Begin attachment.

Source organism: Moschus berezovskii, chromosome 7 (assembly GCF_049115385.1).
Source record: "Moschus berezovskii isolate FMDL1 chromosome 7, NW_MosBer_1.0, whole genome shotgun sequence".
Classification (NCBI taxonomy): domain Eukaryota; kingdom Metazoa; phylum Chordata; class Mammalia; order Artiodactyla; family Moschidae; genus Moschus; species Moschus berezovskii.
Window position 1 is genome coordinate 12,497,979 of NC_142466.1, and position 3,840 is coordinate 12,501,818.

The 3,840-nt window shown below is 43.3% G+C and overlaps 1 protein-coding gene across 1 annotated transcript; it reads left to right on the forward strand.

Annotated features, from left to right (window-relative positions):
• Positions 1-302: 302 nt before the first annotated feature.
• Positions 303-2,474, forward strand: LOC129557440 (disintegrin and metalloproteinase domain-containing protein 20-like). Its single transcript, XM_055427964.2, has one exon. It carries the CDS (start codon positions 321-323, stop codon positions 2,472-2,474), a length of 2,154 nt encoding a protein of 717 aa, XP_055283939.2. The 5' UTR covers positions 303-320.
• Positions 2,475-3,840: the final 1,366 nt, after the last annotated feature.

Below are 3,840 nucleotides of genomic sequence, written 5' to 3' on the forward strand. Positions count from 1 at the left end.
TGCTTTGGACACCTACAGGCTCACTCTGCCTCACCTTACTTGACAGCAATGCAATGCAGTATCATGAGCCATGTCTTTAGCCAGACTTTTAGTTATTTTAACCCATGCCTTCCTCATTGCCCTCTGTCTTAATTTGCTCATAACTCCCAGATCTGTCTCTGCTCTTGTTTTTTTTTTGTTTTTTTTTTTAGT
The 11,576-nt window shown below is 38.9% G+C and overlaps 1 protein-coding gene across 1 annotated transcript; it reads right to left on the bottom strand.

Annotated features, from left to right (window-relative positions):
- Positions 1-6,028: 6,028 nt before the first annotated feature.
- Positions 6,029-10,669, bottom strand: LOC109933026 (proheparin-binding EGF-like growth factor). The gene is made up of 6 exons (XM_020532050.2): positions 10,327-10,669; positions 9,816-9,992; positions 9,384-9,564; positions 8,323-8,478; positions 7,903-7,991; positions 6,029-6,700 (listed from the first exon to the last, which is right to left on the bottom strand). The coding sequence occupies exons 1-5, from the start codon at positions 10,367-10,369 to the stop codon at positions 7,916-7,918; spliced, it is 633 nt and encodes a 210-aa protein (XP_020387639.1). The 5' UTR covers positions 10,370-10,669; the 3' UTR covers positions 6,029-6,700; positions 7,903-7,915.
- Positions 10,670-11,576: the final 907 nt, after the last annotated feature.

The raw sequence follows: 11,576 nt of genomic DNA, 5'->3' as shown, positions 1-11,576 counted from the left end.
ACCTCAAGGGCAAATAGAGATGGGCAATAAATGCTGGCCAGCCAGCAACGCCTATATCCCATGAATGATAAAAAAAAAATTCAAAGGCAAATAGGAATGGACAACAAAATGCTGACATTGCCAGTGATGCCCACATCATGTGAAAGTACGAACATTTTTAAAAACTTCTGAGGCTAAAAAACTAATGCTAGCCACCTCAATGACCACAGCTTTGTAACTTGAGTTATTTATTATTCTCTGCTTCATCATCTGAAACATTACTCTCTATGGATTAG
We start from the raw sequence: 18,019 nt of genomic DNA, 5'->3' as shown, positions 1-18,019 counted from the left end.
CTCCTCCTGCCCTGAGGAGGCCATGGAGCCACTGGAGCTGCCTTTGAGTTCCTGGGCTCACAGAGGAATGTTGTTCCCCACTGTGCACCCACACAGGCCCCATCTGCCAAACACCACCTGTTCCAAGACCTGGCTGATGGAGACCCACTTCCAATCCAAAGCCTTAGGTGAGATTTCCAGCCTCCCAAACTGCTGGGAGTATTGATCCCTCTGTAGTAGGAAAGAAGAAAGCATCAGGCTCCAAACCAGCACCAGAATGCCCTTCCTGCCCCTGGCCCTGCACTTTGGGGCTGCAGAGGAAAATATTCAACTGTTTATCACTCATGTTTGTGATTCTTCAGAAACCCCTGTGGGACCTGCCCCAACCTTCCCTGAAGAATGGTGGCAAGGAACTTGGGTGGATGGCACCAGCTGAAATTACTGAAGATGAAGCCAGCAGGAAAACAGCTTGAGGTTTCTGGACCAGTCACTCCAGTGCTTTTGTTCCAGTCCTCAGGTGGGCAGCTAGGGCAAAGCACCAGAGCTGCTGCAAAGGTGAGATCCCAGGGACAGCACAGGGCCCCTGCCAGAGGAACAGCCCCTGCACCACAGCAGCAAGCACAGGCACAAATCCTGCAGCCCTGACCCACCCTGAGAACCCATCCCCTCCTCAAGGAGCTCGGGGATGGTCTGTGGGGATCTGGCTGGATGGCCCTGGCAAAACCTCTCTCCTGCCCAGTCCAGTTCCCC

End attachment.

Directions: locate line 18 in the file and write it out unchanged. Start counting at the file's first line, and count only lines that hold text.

ACCTCAAGGGCAAATAGAGATGGGCAATAAATGCTGGCCAGCCAGCAACGCCTATATCCCATGAATGATAAAAAAAAAATTCAAAGGCAAATAGGAATGGACAACAAAATGCTGACATTGCCAGTGATGCCCACATCATGTGAAAGTACGAACATTTTTAAAAACTTCTGAGGCTAAAAAACTAATGCTAGCCACCTCAATGACCACAGCTTTGTAACTTGAGTTATTTATTATTCTCTGCTTCATCATCTGAAACATTACTCTCTATGGATTAG